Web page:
At the beginning of 2016, I decided to start the Australian adventure thanks to a working visa. So I landed in Sydney. The plan was not to stay too long in Sydney. But I found a job in Spice Alley and I stayed there for more than 6 months. Spice Alley is actually a food court but I worked there as a cashier. Indeed, I worked at the drink station so I sold drinks but I also had to handle all the cash of the restaurants. And the place was cashless so you could not pay cash at the restaurants.
Spice Alley is hidden in a middle of a random street, in the centre of Sydney near Chinatown. It was created after the Singaporean street food. Which is a row of restaurants in boxes with, in front of them, space with tables and chairs where you can sit to enjoy the food. So I will focus on the 5 street food restaurants that compose the Alley. And, also known as “Kopi-Tiam”, which means “coffee shop” in South-Eastern Asia. The Alley also hosts, a Vietnamese restaurant “Lower Mekong”, a bar “Bar Chinois” and a dessert bar owned by one of the former winners of Top Chef Australia.
As I mentioned before there are 5 restaurants that I want to focus on: Alex Lee Kitchen, Old Jim Kee, Bang Luck, Hong-Kong Diner and Kyo-To.
Alex Lee Kitchen
So the first and the most popular street restaurant was called “Alex Lee Kitchen”, it offered Malaysian cuisine. This restaurant was famous for its roti, a kind of bread which is often eaten with different dip sauces and called Roti Canai. Or a Roti that can also be spread of banana and Nutella, served with an ice cream. It is eaten as a dessert just like the Breton crepes! It was a good discovery and I used to eat the roti with their chicken curry which was grassy but really good as the rest of their meals. I think for the first two months I must have gained 2 to 3 kilos.
Old Jim Kee
The second restaurant was called “Old Jim Kee” and was in a strong competition with “Alex Lee Kitchen”. Both of them were cooking Malaysian food but in a different way. In this restaurant, they had crunchy chicken wings that we ate with a sweet chilli sauce. I remember eating a lot of them so as my colleagues! But the meal that had given me full satisfaction every time was, the Char Kway Teow. It is stir-fried flat rice noodle with chilli, prawn, Chinese sausage and crunchy pork lard, a delight! The only fact to mention it makes my mouth water! Moreover what I liked about this restaurant is that they offered typical Malaysian drinks and desserts. For example, Cold coffee, Longan Ice made of the dragon eye fruit or Ice Kacang, a typical ice cream made of beans, jelly and crushed peanut.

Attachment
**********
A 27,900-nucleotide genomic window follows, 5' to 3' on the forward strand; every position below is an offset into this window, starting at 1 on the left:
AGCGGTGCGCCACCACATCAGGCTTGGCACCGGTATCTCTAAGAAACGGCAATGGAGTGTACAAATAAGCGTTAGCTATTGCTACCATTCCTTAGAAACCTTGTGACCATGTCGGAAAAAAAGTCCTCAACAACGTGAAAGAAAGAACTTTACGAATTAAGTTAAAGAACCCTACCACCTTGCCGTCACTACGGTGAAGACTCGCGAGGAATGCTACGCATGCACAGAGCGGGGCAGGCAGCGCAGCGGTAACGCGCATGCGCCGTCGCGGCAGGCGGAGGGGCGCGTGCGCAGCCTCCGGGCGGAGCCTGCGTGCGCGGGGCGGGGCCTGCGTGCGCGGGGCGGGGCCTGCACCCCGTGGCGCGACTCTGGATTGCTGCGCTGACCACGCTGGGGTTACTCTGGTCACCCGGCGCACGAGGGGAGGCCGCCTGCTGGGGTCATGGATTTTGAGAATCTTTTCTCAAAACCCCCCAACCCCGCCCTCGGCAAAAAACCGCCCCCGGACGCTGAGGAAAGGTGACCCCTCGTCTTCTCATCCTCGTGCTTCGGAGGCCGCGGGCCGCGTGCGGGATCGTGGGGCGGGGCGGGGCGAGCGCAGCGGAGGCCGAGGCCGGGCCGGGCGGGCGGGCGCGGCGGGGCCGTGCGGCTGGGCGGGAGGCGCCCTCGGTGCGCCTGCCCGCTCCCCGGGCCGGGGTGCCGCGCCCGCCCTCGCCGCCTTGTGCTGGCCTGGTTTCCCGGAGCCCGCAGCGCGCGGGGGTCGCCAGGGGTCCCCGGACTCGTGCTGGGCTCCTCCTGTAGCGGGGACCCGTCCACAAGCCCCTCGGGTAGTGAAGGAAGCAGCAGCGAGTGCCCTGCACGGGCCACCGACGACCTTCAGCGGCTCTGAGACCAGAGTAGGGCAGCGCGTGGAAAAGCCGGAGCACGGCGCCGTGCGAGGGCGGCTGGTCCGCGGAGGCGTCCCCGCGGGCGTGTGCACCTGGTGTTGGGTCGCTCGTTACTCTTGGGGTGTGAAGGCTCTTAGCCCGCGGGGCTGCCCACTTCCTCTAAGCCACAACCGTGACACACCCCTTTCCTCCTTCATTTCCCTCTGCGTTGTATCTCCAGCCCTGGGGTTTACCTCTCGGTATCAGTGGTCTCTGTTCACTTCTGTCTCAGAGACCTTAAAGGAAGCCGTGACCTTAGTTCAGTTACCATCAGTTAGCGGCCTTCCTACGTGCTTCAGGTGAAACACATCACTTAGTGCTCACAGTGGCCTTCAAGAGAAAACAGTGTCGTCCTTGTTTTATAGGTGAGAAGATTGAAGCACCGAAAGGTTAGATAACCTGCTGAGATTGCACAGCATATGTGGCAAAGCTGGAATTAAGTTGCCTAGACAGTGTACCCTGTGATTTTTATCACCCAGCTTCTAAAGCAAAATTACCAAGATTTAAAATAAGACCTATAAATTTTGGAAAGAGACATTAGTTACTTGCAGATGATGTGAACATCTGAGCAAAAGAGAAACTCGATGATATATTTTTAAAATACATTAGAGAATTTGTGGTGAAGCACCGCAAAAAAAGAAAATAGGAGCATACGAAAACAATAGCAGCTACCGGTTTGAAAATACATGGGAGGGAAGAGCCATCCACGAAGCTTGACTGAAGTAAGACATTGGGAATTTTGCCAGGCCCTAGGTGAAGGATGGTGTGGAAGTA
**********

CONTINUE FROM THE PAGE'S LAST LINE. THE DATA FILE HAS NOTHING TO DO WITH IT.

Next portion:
Bang Luck was the third restaurant, the kitchen was way smaller than the previous but I think it was my favourite! They offered Thai food; I could recommend the full menu as it is the only restaurant where I tried all the food. But I really had a crush on the crispy pork belly, a portion of rice with on top the crispy pork belly, some Asian vegetable and a lot of chillies. Of course, you can ask for light spice but be aware that Thai people don’t know how to cook without chilli! The second dish I would recommend is the Pad See Ew. Which is stir-fried noodles with crispy greens, garlic and sweet soy choice and you have the choice of chicken, beef or pork. But as I said earlier I could also recommend the curries. Or for people who really like spicy food, Som Tum also called papaya salad. It took me two full days to recover from the hotness of the dish. And believe it or not, I don’t usually have any problem with hot food…
Hong Kong Diner
The further you walked in the alley the more authentic it got. Indeed at The fourth restaurant of the alley which served Chinese food and was called Hong Kong Diner. You could see on the walls some drawings of typical Chinese ladies with their outfits and their umbrellas. Their main sales were the Dim Sum which is bite-sized portions filled with chicken, prawns or vegetables and which can be steamed or fried. They also had buns and I have to admit that I particularly liked the Barbeque pork bun which I ate with this Chiu Chow sauce, made of chilli and soy sauce. It was nothing special but the sauce made the difference!
As for the previous restaurant, “Hong Kong Diner”, “Kyoto”, the last and fifth restaurant, was a bit isolated from the rest of the restaurants but It had its own identity. Indeed it has is own space and a typical Japanese music that you could hear from the covered dining area. When people think of Japanese food in our society, they probably think about sushi, rolls. But Kyoto had the particularity to offer all kind of Japanese food except for sushi. You could find Udon soup, Miso, and some other strange dishes as the Takoyaki which is Octopus balls often served with mayonnaise. And that’s something I have noticed, Japanese people love mayonnaise, they add it to every meal! The first meal I had was at this restaurant. I had a Don, the Shogayaki one, and a stir-fried pork slice with ginger, sliced leek and dry chilli on rice. It was quite good but I mostly enjoyed the Salmon Teriyaki Don and the Teriyaki Tofu Don. I also liked their Bento, a takeaway box, in which you will find different Japanese dishes. For example, a teriyaki chicken with a miso soup, a Japanese omelette and rice.
Apart from food, what I will mainly keep in mind are the people. Loving your job is one thing but working with amazing people is something else and it usually makes the difference.
So if you are lucky enough to be in Sydney or planning to go to Sydney do not hesitate to stop by this Alley. It is really worth the walk!